The Future of Payments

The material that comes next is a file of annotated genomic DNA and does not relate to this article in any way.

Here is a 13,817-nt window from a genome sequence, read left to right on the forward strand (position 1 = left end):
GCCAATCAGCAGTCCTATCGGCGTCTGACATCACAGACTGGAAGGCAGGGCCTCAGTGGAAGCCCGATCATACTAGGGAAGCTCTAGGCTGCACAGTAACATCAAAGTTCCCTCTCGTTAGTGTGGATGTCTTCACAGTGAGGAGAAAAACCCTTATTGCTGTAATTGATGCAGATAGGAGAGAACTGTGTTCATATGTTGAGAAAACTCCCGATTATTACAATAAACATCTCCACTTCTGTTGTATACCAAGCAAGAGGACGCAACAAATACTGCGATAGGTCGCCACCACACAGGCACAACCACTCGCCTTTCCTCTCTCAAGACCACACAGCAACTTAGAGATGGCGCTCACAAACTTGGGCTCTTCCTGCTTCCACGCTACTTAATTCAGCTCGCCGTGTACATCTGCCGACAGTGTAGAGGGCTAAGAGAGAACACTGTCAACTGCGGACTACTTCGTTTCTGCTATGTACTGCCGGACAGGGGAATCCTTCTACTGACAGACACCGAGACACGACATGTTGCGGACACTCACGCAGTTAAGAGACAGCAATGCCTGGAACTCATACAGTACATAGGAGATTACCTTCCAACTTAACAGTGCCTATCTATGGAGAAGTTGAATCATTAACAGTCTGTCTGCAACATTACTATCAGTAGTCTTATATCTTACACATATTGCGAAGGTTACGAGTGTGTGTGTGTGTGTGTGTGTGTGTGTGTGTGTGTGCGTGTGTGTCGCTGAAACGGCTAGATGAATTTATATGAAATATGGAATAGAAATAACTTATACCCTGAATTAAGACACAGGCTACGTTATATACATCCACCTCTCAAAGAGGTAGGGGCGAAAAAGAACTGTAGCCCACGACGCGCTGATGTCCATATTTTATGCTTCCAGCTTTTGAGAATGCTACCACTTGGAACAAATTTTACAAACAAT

91 BANKING PERSPECTIVES QUARTER 4 2018 system. As a matter of basic economics, increased competition should lead to increased efficiency. Moreover, non-bank firms have a long history of efficiency-boosting innovations in technology and operating models. There are, however, a couple of caveats to the argument for increased efficiency. First, there is no obvious, causal relationship between giving non-banks settlement accounts and incrementally increasing efficiencies above current levels. After all, non-bank payment firms have not needed direct access to bring about successful advances in efficiencies, technological innovation, increased competition, and other benefits they have created under the current system. Second, since they are not regulated as banks, some non-bank payment firms might achieve time and cost savings through externalization of risk, rather than increased efficiency. In other words, while many non- bank firms find innovative ways to make payments better, others may merely be cutting corners in managing credit, compliance, or operational risks. INTEGRITY OF THE PAYMENT SYSTEM This last caveat highlights the critical role of the Federal Reserve’s third policy objective – ensuring the integrity of payment systems – in considering direct access for non- banks. Integrity considerations are paramount because the current master account eligibility criteria – both formal and informal – are central to the Federal Reserve’s strategy for managing risks in the payment systems it operates. According to the Federal Reserve Policy on Payment System Risk, “controls to limit participant-based risks, such as membership criteria based on participants’ financial and operational health[,]” are “key features” of a payment system’s rules and procedures. 4 The Federal Reserve’s eligibility criteria do not, on their face, include any consideration of an account holder’s financial or operational health. Indeed, the Federal Reserve Banks, in their role as payment system operators, do not have independent mechanisms to evaluate or monitor the soundness of depository institution account holders. Instead, the Federal Reserve relies on prudential bank regulation to manage participant-related payment system risk. This reliance manifests itself most explicitly in the Federal Reserve System’s daylight overdraft rules, which use an institution’s supervisory ratings and prompt corrective action status to establish limits for the institution. Viewed in this light, the master account eligibility criteria contain implicit assumptions regarding the regulations and supervisory regimes to which eligible depository institutions are subject. While the criteria may appear on the surface to set the eligibility boundary based on the legal formality of charter or license type, the real boundary is based on the level of regulation and supervision that the charter or license types imply. This observation is realized in situations where legal formality does not match regulatory substance. Like other central banks, the Federal Reserve reserves the right to decline to open an account for an institution that technically meets the minimum eligibility requirements. Two recent high-profile cases have drawn attention to this fact, though they are by no means the only examples. Uninsured state non-member banks seem particularly likely to encounter situations where Federal Reserve Banks decline to open – or restrict – master accounts for facially eligible institutions. This is notable because, unlike other depository institutions eligible for master accounts, uninsured state non-member banks are not subject to federal prudential supervision or to key federal prudential banking regulations. Non-bank payment firms, likewise, do not have federal prudential supervisors and are not subject to federal prudential bank regulation. To be sure, some specific types of non-bank firms are subject to a variety of other regulatory and supervisory regimes. For example, state-licensed money transmitters and registered broker-dealers hold licenses and are regularly examined by their supervisors, while certain large processors are periodically examined by the federal banking agencies as technology service providers. But these oversight regimes